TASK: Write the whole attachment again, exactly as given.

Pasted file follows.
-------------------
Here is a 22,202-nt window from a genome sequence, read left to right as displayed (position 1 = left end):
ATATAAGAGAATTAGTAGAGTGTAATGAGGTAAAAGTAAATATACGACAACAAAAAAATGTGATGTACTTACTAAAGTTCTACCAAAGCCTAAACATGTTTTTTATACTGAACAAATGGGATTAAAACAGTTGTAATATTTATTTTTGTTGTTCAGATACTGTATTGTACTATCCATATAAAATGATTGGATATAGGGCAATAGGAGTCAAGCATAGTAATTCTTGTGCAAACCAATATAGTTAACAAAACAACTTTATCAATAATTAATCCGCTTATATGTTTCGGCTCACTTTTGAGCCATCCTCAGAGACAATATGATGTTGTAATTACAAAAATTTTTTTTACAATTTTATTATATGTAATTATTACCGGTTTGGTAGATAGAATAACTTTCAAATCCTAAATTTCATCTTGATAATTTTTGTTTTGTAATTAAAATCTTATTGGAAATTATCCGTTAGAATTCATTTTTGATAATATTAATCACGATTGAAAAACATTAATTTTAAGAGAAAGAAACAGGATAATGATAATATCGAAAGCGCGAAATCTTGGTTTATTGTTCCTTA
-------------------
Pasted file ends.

Here is a 22,202-nt window from a genome sequence, read left to right as displayed (position 1 = left end):
ATATAAGAGAATTAGTAGAGTGTAATGAGGTAAAAGTAAATATACGACAACAAAAAAATGTGATGTACTTACTAAAGTTCTACCAAAGCCTAAACATGTTTTTTATACTGAACAAATGGGATTAAAACAGTTGTAATATTTATTTTTGTTGTTCAGATACTGTATTGTACTATCCATATAAAATGATTGGATATAGGGCAATAGGAGTCAAGCATAGTAATTCTTGTGCAAACCAATATAGTTAACAAAACAACTTTATCAATAATTAATCCGCTTATATGTTTCGGCTCACTTTTGAGCCATCCTCAGAGACAATATGATGTTGTAATTACAAAAATTTTTTTTACAATTTTATTATATGTAATTATTACCGGTTTGGTAGATAGAATAACTTTCAAATCCTAAATTTCATCTTGATAATTTTTGTTTTGTAATTAAAATCTTATTGGAAATTATCCGTTAGAATTCATTTTTGATAATATTAATCACGATTGAAAAACATTAATTTTAAGAGAAAGAAACAGGATAATGATAATATCGAAAGCGCGAAATCTTGGTTTATTGTTCCTTA